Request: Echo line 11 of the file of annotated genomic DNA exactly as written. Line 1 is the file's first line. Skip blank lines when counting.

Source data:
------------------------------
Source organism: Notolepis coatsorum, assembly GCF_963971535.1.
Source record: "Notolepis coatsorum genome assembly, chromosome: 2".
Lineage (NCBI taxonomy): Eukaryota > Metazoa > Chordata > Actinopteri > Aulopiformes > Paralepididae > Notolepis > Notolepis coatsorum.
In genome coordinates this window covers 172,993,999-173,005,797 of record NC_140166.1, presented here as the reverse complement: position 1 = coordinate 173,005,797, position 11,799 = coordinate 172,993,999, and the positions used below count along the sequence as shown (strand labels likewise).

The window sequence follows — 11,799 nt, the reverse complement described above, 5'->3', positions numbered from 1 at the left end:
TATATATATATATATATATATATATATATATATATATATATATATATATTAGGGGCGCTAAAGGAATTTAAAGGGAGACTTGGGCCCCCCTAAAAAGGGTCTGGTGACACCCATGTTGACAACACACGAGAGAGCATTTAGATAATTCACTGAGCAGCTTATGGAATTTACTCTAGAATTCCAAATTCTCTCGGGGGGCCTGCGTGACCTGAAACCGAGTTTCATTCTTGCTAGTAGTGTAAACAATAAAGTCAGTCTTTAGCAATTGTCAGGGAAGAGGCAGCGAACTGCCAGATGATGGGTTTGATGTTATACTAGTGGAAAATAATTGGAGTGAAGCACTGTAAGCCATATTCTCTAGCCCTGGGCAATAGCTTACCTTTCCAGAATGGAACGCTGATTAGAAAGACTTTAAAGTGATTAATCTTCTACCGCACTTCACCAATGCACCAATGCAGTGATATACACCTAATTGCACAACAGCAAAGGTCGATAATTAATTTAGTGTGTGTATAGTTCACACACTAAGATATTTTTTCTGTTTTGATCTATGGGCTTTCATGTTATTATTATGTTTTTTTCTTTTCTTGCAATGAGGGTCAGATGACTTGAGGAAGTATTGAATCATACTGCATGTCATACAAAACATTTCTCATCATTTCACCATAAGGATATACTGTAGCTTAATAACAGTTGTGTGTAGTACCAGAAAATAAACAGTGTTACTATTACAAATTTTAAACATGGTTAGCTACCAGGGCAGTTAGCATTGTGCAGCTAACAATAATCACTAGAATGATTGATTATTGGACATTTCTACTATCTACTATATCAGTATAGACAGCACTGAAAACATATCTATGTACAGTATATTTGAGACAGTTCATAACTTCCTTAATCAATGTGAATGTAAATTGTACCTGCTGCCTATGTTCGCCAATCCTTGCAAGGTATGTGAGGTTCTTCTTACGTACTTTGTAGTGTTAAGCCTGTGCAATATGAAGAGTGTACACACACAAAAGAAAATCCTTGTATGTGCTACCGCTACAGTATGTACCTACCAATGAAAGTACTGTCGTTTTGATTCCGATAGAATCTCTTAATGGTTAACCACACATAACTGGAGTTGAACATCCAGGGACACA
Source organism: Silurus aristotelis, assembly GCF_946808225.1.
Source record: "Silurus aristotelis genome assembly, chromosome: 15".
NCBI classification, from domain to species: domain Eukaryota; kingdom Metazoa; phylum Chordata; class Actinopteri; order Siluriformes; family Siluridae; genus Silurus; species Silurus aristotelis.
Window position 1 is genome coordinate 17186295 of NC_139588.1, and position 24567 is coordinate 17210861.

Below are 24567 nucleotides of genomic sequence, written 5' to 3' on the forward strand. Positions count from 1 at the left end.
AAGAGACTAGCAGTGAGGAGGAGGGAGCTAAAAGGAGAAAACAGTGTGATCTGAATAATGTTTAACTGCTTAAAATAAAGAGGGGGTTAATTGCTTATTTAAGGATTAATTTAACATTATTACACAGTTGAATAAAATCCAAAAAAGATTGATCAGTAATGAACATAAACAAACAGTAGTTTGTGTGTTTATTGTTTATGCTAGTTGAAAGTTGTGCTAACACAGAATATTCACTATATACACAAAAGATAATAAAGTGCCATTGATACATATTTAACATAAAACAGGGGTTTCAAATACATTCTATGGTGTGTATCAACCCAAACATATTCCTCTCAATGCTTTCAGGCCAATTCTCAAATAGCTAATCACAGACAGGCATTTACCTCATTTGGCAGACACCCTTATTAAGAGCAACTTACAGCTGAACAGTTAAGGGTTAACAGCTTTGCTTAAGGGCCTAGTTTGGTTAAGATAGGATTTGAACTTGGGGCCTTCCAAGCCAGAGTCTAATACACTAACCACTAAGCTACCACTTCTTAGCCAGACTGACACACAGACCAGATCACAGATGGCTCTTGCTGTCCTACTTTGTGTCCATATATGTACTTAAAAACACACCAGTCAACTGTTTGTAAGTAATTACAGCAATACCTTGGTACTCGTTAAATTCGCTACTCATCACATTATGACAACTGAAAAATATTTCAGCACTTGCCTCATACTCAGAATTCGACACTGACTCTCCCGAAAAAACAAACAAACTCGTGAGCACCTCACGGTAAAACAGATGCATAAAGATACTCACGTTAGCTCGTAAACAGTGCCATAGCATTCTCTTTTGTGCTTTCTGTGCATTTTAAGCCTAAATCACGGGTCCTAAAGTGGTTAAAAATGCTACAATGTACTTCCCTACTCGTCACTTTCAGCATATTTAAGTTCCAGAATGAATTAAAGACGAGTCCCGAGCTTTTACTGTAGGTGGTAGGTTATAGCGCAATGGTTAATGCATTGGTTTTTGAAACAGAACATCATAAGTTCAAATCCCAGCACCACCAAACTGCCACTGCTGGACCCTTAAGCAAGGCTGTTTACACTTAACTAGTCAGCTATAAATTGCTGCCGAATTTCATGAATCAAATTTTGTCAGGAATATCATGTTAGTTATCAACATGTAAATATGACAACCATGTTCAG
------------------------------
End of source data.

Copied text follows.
Below are 24567 nucleotides of genomic sequence, written 5' to 3' on the forward strand. Positions count from 1 at the left end.